interlocking panel box

final interlocking panel box

Is there a shape (solid) which can be repeated 6 times and interlocks to form a hexahedron? I’m still not entirely sure. This may even have search results, but I never looked it up. I wanted to figure it out for myself.

I mean, I still haven’t figured it out, but I got kind of close.

Continue reading “interlocking panel box”

3d bitmap letters

the finished product

I made a 3d bitmap word for my dad for his birthday. This will show you how to make your own. The process isn’t difficult but there are a few things you can do to make it easier.


IMG_0054First, choose a word you want to make a 3d bitmap version of. Write it out the way you would like it to appear, using a big fat marker (of a color you can easily see through) on graph paper. Use a pencil to fill in the squares which will actually become the boxes. Count the squares; this is how many cubes you will need to create. Add squares here and there if you think there might be areas which will end up being not that sturdy.

This is all quicker than using a graphic program to make a bitmapped word.


Now that you know how many cubes to cut out, decide how big you want the finished product to be. Here is a cube template you should easily be able to resize to whatever you want. Keep in mind that only using 3 letters and a 1 inch cube my finished product was 34 inches wide.


I found it easiest to glue up columns first, then glue the columns together.

Gluing the columns together first allows a little dry time which makes the columns a little more sturdy when pressing into the rest of the sculpture.

The Finished Product

3-d bitmapped word

You may want to glue the finished product to a board. When I presented mine, I snuck it into my parents’ house and put this on the dining room table for extra wow effect.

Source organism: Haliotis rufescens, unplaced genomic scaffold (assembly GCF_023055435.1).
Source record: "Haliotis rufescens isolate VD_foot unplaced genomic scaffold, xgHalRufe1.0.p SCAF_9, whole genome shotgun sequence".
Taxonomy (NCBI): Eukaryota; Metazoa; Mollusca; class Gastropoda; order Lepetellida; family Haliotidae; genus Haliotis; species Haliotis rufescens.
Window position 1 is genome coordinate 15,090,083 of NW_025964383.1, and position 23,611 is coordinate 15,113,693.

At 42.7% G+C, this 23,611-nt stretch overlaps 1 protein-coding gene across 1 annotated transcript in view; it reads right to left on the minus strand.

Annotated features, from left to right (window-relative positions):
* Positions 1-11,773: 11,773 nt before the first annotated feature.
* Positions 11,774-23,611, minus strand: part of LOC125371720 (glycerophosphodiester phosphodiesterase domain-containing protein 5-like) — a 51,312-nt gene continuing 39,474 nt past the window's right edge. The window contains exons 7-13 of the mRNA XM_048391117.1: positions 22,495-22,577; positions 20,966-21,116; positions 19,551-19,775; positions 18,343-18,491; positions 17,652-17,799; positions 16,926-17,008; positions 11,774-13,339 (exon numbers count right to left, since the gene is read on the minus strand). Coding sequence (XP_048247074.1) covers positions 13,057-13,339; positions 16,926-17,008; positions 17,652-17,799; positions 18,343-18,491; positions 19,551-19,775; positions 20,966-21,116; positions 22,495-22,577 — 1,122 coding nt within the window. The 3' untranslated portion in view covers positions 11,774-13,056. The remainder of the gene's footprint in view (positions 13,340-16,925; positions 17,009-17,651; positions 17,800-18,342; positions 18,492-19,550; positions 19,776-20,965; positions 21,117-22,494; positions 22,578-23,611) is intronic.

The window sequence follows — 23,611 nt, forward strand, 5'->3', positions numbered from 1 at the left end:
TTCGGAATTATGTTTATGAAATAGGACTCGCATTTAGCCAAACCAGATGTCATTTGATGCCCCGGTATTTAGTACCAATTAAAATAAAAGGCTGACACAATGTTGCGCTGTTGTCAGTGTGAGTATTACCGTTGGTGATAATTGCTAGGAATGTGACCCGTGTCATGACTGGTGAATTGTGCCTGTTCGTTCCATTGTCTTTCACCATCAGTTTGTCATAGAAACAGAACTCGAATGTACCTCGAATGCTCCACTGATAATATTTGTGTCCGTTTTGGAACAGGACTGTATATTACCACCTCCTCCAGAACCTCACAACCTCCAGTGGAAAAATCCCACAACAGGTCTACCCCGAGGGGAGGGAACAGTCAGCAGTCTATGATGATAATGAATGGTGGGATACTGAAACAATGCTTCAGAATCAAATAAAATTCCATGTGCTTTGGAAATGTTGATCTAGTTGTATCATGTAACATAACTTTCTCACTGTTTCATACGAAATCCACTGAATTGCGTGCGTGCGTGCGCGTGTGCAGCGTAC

how to make a rectangular tessellation using inkscape

repeated pattern example
example of a tessellation
This is a step-by-step explanation of how to create a pattern which repeats infinitely on a plane using a rectangular grid. I use Inkscape in this explanation, but the principles apply to any program (or manual creation, which is also a lot of fun). This works best with line drawings.

If you’re not familiar with what makes a pattern tessellate as opposed to repeat, think in terms of Pac-Man; when you go far enough to the right side, you come out the left side.

step 1

repeated pattern example screenshot 1Start out with a new document. Any dimensions will work. For this example I created a ⅛″ grid on a 2″ square document.

step 2

repeated pattern example screenshot 2Draw some objects. The more they break the boundaries of the canvas the better.

step 3

repeated pattern example screenshot 3Draw a rectangle the same size as you canvas. You might want to make it a different color if your design is complex.

step 4

repeated pattern example screenshot 4

  1. make sure you have snap to grid on
  2. select all
  3. group
  4. copy & paste dragging rectangle created in previous step to all edges and corners of canvas (for a total of 8 pastes)

You should now have 9 copies of your original drawing in a 3 × 3 grid. If your drawing is opaque, some of the repetition will be obscured. Reduce the opacity of your original drawing to, say, 50% and start over.

step 5

repeated pattern example screenshot 5

  1. draw another rectangle outlining your canvas
  2. cut it
  3. select all
  4. group
  5. paste in place
  6. select the group you just created, then the rectangle you just pasted
  7. set clip (object > clip > set)

Now your tessellation is ready to be repeated.
Note: If your original drawing is more than 2× the width and / or height of your canvas, you will need to paste your drawing additional times in step 4. I think these are the interesting tessellations because you have to see the pattern repeated many times in order to see the original design.

time-based HSB color values

My interest in time-based color values came from reading about the concept of chromo°. Picking a point from the HSB color model proved more complicated than I originally thought. Ben Bryant helped me do the hard math parts to figure this one out, so special thanks to him.

Above is a working JavaScript sample of an equation to obtain color values from the HSB color model based on time units.
Below is the equation in general terms. View this page’s source for the exact code, which also converts the colors to hexadecimal values.

(round(max(min(abs(767*((($degree+0) % 360)-180)/180)-256,255),0),0))*256*256+
(round(max(min(abs(767*((($degree+120) % 360)-180)/180)-256,255),0),0))*256+
round(max(min(abs(767*((($degree+240) % 360)-180)/180)-256,255),0),0),6)

$degree is the percentage of time unit (divided by half of the total units to offset the difference [by 180°] between chromo° angles and HSB values).